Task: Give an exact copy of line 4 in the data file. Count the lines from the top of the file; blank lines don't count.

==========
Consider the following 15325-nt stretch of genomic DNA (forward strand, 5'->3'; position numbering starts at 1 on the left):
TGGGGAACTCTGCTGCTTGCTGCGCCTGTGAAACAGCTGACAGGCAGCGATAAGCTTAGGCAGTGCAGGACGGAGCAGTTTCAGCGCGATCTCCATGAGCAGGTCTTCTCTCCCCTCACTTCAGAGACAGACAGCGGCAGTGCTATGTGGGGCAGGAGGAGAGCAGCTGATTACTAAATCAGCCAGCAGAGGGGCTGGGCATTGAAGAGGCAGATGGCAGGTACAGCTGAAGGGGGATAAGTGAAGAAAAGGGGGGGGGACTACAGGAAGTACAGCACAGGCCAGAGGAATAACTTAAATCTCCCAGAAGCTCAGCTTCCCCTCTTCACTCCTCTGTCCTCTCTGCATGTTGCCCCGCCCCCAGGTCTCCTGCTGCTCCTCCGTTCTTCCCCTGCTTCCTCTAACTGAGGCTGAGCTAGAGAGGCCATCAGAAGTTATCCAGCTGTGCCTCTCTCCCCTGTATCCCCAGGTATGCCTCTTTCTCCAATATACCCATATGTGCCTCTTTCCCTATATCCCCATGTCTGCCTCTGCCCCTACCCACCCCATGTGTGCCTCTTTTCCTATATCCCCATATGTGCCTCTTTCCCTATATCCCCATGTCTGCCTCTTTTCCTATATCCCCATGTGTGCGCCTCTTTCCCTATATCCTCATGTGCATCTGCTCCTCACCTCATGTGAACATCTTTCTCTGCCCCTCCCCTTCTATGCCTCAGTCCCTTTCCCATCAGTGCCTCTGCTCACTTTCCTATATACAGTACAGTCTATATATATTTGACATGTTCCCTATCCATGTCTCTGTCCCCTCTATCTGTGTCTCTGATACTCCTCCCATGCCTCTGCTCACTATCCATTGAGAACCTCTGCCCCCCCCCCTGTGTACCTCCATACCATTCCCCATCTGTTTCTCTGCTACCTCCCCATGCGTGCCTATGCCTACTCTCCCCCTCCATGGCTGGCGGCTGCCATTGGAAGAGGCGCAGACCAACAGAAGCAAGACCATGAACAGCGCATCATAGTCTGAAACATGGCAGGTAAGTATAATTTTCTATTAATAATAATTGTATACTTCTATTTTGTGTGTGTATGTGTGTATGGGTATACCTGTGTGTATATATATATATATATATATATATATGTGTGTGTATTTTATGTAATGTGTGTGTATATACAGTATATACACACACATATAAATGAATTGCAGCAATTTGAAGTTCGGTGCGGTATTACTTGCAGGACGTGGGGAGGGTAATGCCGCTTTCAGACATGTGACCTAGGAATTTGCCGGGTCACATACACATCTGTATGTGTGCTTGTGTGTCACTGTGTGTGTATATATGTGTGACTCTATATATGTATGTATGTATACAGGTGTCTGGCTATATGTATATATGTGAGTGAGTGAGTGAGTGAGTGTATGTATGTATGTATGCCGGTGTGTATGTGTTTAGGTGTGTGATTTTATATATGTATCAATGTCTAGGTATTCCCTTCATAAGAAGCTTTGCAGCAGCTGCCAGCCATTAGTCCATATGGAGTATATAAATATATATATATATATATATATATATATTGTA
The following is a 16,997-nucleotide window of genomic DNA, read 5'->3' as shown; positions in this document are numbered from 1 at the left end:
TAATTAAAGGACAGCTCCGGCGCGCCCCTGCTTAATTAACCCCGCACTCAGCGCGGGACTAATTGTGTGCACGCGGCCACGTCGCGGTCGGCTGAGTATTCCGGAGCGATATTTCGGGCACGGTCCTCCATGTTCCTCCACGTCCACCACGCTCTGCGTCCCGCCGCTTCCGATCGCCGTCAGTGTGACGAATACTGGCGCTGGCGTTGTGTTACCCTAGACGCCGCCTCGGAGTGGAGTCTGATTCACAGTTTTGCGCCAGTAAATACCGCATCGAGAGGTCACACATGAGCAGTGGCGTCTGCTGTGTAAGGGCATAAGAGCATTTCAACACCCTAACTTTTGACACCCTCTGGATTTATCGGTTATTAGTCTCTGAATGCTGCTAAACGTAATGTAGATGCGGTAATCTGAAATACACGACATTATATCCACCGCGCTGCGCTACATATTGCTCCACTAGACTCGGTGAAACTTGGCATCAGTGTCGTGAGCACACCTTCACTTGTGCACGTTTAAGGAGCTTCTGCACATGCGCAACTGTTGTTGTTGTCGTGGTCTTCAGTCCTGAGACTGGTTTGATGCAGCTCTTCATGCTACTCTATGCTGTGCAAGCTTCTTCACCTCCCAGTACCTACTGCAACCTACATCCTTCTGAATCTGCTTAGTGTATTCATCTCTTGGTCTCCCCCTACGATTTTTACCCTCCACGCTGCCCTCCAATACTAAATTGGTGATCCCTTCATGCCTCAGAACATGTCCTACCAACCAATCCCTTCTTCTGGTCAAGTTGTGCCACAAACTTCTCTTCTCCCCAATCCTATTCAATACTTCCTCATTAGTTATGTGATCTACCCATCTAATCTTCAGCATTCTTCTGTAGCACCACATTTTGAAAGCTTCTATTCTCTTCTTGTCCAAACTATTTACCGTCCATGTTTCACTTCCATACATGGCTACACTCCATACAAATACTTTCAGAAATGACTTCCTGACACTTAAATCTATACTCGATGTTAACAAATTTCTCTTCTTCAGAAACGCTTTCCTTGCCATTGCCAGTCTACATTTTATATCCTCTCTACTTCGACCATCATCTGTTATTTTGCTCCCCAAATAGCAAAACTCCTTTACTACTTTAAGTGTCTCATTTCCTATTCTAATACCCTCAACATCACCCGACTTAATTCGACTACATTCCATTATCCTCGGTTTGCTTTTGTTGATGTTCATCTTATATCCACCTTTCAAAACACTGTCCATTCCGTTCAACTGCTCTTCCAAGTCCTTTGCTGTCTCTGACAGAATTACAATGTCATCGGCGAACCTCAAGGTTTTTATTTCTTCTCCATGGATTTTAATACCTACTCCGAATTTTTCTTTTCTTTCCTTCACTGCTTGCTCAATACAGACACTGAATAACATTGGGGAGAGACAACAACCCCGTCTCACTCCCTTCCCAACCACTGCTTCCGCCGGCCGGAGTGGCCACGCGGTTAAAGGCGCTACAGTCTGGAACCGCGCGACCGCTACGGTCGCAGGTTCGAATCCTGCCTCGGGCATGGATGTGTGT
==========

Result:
TAATTAAAGGACAGCTCCGGCGCGCCCCTGCTTAATTAACCCCGCACTCAGCGCGGGACTAATTGTGTGCACGCGGCCACGTCGCGGTCGGCTGAGTATTCCGGAGCGATATTTCGGGCACGGTCCTCCATGTTCCTCCACGTCCACCACGCTCTGCGTCCCGCCGCTTCCGATCGCCGTCAGTGTGACGAATACTGGCGCTGGCGTTGTGTTACCCTAGACGCCGCCTCGGAGTGGAGTCTGATTCACAGTTTTGCGCCAGTAAATACCGCATCGAGAGGTCACACATGAGCAGTGGCGTCTGCTGTGTAAGGGCATAAGAGCATTTCAACACCCTAACTTTTGACACCCTCTGGATTTATCGGTTATTAGTCTCTGAATGCTGCTAAACGTAATGTAGATGCGGTAATCTGAAATACACGACATTATATCCACCGCGCTGCGCTACATATTGCTCCACTAGACTCGGTGAAACTTGGCATCAGTGTCGTGAGCACACCTTCACTTGTGCACGTTTAAGGAGCTTCTGCACATGCGCAACTGTTGTTGTTGTCGTGGTCTTCAGTCCTGAGACTGGTTTGATGCAGCTCTTCATGCTACTCTATGCTGTGCAAGCTTCTTCACCTCCCAGTACCTACTGCAACCTACATCCTTCTGAATCTGCTTAGTGTATTCATCTCTTGGTCTCCCCCTACGATTTTTACCCTCCACGCTGCCCTCCAATACTAAATTGGTGATCCCTTCATGCCTCAGAACATGTCCTACCAACCAATCCCTTCTTCTGGTCAAGTTGTGCCACAAACTTCTCTTCTCCCCAATCCTATTCAATACTTCCTCATTAGTTATGTGATCTACCCATCTAATCTTCAGCATTCTTCTGTAGCACCACATTTTGAAAGCTTCTATTCTCTTCTTGTCCAAACTATTTACCGTCCATGTTTCACTTCCATACATGGCTACACTCCATACAAATACTTTCAGAAATGACTTCCTGACACTTAAATCTATACTCGATGTTAACAAATTTCTCTTCTTCAGAAACGCTTTCCTTGCCATTGCCAGTCTACATTTTATATCCTCTCTACTTCGACCATCATCTGTTATTTTGCTCCCCAAATAGCAAAACTCCTTTACTACTTTAAGTGTCTCATTTCCTATTCTAATACCCTCAACATCACCCGACTTAATTCGACTACATTCCATTATCCTCGGTTTGCTTTTGTTGATGTTCATCTTATATCCACCTTTCAAAACACTGTCCATTCCGTTCAACTGCTCTTCCAAGTCCTTTGCTGTCTCTGACAGAATTACAATGTCATCGGCGAACCTCAAGGTTTTTATTTCTTCTCCATGGATTTTAATACCTACTCCGAATTTTTCTTTTCTTTCCTTCACTGCTTGCTCAATACAGACACTGAATAACATTGGGGAGAGACAACAACCCCGTCTCACTCCCTTCCCAACCACTGCTTCCGCCGGCCGGAGTGGCCACGCGGTTAAAGGCGCTACAGTCTGGAACCGCGCGACCGCTACGGTCGCAGGTTCGAATCCTGCCTCGGGCATGGATGTGTGT